First, on the constitutional question of whether a s. 9(1) trust is effective in insolvency, he limited his comments to the triggering of such trusts to sales occurring after the insolvency filing. He then applied the reasoning used in The Guarantee Company of North America v. Royal Bank of Canada (“Guarantee”),4 (which built on the Iona Contractors Ltd. v. Guarantee Company of North America5 decision of the Alberta Court of Appeal) in which the Ontario Court of Appeal considered whether funds impressed with the statutory trust created under s. 8(1) of the CLA would be excluded from distribution to creditors pursuant to the scheme contemplated by the Bankruptcy and Insolvency Act (“BIA”).6 Justice Zarnett observed that a s. 9(1) trust comports with the general principles of trust law. The subject matter of the trust is certain because s. 9(1) identifies the subject matter to be the sale proceeds, after deducting for expenses and amounts paid to discharge any mortgages. He noted that the object of the trust is certain as s. 9(1) identifies whom the trust is in favour of, namely the suppliers of services, labour and material. Finally, he observed that there was certainty of intention as s. 9 of the CLA provides for the creation of the trust and states that the funds cannot be used in a way that is inconsistent with the trust.
Justice Zarnett then went on to state that in applying the Guarantee decision, if a s. 9(1) trust can be effective in a proceeding subject to the BIA, then such a trust might be effective in a CCAA insolvency. He, however, also observed that following the Supreme Court of Canada’s decision in Sun Indalex Finance, LLC v. United Steelworkers,7 a statutory trust may be wholly or partially ineffective if doing so would come into conflict with federal law (such as a specific priority in the CCAA), due to the doctrine of federal paramountcy.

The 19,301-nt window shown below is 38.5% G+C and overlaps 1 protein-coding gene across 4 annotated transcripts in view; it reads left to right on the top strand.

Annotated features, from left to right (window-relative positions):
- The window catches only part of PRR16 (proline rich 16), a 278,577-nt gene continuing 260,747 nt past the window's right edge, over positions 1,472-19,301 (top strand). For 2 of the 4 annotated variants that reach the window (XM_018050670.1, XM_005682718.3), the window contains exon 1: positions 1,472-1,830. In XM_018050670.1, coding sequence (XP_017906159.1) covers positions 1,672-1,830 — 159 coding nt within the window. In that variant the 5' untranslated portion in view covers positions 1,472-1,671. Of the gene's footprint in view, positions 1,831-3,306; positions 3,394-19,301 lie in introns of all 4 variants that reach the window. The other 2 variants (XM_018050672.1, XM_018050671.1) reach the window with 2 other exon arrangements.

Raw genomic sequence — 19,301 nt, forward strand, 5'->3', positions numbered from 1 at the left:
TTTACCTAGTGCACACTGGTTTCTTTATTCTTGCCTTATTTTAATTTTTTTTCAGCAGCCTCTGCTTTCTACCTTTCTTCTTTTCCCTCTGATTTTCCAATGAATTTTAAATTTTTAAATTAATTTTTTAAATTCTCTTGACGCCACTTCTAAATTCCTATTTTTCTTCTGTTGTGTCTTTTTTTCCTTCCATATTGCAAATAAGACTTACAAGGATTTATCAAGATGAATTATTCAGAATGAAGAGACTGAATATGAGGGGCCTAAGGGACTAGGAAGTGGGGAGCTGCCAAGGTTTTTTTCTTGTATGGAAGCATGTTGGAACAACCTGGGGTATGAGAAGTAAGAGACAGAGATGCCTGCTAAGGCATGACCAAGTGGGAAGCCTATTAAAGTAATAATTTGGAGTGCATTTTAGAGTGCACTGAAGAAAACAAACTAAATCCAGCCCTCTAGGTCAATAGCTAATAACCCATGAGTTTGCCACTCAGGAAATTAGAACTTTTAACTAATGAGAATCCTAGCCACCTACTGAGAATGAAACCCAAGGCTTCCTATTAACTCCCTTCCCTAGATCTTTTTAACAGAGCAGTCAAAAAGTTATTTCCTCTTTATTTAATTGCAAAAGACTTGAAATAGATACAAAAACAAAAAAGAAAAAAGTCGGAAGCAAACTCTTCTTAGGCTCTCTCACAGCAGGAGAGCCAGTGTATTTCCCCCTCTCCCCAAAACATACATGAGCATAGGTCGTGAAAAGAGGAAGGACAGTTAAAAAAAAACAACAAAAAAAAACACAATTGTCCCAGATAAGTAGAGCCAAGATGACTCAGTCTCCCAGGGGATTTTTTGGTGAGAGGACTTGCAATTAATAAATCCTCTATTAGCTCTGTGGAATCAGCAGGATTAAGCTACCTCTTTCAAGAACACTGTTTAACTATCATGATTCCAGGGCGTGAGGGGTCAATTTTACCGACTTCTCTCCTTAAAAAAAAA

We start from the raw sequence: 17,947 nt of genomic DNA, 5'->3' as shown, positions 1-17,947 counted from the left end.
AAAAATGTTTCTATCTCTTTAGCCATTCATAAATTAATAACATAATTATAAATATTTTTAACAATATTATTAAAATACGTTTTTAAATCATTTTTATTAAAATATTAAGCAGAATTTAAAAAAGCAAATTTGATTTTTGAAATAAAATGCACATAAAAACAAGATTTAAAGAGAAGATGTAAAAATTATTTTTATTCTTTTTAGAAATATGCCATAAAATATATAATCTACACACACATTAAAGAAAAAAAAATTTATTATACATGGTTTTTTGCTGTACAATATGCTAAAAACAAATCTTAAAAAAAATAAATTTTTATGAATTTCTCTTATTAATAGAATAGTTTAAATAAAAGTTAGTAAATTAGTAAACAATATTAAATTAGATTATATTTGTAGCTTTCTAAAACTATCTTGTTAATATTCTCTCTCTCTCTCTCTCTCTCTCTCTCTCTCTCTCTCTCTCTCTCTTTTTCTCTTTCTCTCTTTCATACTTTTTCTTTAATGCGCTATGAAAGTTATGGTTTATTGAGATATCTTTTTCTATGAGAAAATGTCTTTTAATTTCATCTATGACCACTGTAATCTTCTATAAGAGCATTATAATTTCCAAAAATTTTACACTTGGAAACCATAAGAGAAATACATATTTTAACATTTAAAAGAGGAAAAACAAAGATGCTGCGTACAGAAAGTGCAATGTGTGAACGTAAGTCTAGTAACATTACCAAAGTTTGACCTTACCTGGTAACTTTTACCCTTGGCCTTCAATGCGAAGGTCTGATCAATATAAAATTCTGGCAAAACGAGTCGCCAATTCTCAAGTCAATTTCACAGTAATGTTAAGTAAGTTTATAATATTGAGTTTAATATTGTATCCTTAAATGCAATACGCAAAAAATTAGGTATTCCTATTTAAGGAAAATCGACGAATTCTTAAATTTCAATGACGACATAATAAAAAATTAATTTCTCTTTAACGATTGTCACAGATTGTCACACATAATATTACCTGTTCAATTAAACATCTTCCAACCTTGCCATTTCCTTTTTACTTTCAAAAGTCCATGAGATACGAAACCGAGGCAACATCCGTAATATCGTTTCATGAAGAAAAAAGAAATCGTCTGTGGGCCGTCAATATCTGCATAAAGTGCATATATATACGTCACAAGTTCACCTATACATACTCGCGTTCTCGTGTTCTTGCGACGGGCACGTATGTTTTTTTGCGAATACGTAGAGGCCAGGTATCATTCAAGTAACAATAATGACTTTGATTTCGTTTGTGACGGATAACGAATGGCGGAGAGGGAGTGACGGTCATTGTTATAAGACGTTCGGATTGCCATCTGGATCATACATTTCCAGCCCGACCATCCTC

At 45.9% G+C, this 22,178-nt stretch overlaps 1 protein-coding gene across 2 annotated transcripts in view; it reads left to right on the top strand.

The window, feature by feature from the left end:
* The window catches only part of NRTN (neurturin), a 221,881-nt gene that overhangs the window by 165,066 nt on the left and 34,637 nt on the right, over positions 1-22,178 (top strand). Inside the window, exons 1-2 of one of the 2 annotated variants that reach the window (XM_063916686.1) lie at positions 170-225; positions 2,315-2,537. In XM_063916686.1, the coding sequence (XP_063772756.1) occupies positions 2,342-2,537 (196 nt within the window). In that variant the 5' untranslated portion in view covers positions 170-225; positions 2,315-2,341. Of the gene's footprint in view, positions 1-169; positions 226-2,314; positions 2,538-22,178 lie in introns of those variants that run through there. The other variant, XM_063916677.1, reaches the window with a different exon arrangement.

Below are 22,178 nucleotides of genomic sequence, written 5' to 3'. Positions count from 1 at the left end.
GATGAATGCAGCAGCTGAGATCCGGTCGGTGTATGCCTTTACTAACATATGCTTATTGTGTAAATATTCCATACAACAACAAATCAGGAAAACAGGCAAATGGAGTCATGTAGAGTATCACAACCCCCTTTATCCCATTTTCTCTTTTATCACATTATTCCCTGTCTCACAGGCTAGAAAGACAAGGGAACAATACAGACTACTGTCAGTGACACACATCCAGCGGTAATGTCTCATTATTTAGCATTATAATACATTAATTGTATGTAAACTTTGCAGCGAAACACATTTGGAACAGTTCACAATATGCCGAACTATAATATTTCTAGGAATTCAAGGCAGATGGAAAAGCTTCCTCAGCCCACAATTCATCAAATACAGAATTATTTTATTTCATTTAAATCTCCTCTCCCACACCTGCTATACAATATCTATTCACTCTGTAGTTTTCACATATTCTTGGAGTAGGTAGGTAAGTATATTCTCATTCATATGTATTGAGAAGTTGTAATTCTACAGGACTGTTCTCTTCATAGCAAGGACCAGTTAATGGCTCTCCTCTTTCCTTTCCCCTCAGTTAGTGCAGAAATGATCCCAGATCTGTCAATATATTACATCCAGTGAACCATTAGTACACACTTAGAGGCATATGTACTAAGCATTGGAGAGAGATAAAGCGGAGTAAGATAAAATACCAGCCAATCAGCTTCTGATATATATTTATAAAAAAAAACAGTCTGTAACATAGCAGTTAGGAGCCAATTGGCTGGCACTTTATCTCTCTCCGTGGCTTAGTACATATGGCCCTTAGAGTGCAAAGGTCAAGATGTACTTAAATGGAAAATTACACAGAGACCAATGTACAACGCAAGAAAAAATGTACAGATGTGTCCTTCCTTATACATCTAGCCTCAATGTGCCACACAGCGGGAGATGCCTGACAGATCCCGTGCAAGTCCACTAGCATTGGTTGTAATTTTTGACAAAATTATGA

Before coming to a conclusion on the constitutional question, Zarnett J. turned to discuss a second issue of whether Veltri was correctly decided. Veltri was a 2005 decision from the Ontario Court of Appeal and was relied upon by the motion judge in the case at hand. The motion judge observed that the Court in Veltri held that a s. 9(1) trust could not arise if a CCAA Monitor received the sale proceeds to be held for creditors. The motion judge concluded that Veltri applied because the Monitor here controlled both the sales process and the proceeds.
Justice Zarnett, writing here for the Court, explicitly stated that in his view, Veltri is correctly decided. He observed that Veltri had been read more broadly than what it stood for. In addition to discussing the facts in Veltri, amongst other things, he pointed out that a s. 9(1) trust could not have arisen in Veltri because the sale proceeds were less than the amount needed to discharge the debt. His view is that a s. 9(1) trust could not arise if there is no value to the consideration received for the sale of the premises, or if the mortgage debt is equal to or exceeds the sale proceeds. Justice Zarnett concludes that:
Veltri does not stand for the proposition that the control by a CCAA Monitor of a sales process, or the receipt by the Monitor of the proceeds of sale, without more, prevents a s. 9(1) trust arising when the proceeds of sale of the improvement are shown to have a positive value that exceeds the mortgage debt on the property.8